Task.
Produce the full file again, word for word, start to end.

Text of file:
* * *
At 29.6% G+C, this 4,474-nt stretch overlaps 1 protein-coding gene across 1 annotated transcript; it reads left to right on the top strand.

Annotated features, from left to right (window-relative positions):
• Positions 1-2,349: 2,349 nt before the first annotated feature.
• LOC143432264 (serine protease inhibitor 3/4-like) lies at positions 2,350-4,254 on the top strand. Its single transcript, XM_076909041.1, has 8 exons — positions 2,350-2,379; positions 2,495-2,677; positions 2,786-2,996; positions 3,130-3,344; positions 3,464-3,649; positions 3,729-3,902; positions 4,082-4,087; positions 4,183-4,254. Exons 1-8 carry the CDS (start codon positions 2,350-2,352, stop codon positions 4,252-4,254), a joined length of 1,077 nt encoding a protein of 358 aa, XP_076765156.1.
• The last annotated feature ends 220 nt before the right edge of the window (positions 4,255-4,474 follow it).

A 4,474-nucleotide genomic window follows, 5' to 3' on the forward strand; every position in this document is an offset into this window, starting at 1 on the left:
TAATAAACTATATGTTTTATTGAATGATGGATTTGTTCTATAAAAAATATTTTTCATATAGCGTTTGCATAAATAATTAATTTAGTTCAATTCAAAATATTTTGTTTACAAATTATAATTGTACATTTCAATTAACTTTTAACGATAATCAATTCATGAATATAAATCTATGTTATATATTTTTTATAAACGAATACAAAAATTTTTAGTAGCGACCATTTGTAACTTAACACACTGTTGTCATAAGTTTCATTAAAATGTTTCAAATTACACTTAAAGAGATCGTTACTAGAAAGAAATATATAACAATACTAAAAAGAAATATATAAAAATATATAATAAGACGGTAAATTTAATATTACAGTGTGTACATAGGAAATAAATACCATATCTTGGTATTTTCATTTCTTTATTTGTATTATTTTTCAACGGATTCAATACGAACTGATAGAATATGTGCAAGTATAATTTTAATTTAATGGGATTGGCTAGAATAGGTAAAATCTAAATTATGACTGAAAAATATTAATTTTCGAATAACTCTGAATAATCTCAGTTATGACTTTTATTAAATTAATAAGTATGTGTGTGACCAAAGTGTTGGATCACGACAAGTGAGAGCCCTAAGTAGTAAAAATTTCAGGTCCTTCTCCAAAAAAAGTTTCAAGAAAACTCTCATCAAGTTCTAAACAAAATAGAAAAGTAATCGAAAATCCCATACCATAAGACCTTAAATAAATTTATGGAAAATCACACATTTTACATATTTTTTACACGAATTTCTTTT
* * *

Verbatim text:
At 29.6% G+C, this 4,474-nt stretch overlaps 1 protein-coding gene across 1 annotated transcript; it reads left to right on the top strand.

Annotated features, from left to right (window-relative positions):
• Positions 1-2,349: 2,349 nt before the first annotated feature.
• LOC143432264 (serine protease inhibitor 3/4-like) lies at positions 2,350-4,254 on the top strand. Its single transcript, XM_076909041.1, has 8 exons — positions 2,350-2,379; positions 2,495-2,677; positions 2,786-2,996; positions 3,130-3,344; positions 3,464-3,649; positions 3,729-3,902; positions 4,082-4,087; positions 4,183-4,254. Exons 1-8 carry the CDS (start codon positions 2,350-2,352, stop codon positions 4,252-4,254), a joined length of 1,077 nt encoding a protein of 358 aa, XP_076765156.1.
• The last annotated feature ends 220 nt before the right edge of the window (positions 4,255-4,474 follow it).

A 4,474-nucleotide genomic window follows, 5' to 3' on the forward strand; every position in this document is an offset into this window, starting at 1 on the left:
TAATAAACTATATGTTTTATTGAATGATGGATTTGTTCTATAAAAAATATTTTTCATATAGCGTTTGCATAAATAATTAATTTAGTTCAATTCAAAATATTTTGTTTACAAATTATAATTGTACATTTCAATTAACTTTTAACGATAATCAATTCATGAATATAAATCTATGTTATATATTTTTTATAAACGAATACAAAAATTTTTAGTAGCGACCATTTGTAACTTAACACACTGTTGTCATAAGTTTCATTAAAATGTTTCAAATTACACTTAAAGAGATCGTTACTAGAAAGAAATATATAACAATACTAAAAAGAAATATATAAAAATATATAATAAGACGGTAAATTTAATATTACAGTGTGTACATAGGAAATAAATACCATATCTTGGTATTTTCATTTCTTTATTTGTATTATTTTTCAACGGATTCAATACGAACTGATAGAATATGTGCAAGTATAATTTTAATTTAATGGGATTGGCTAGAATAGGTAAAATCTAAATTATGACTGAAAAATATTAATTTTCGAATAACTCTGAATAATCTCAGTTATGACTTTTATTAAATTAATAAGTATGTGTGTGACCAAAGTGTTGGATCACGACAAGTGAGAGCCCTAAGTAGTAAAAATTTCAGGTCCTTCTCCAAAAAAAGTTTCAAGAAAACTCTCATCAAGTTCTAAACAAAATAGAAAAGTAATCGAAAATCCCATACCATAAGACCTTAAATAAATTTATGGAAAATCACACATTTTACATATTTTTTACACGAATTTCTTTT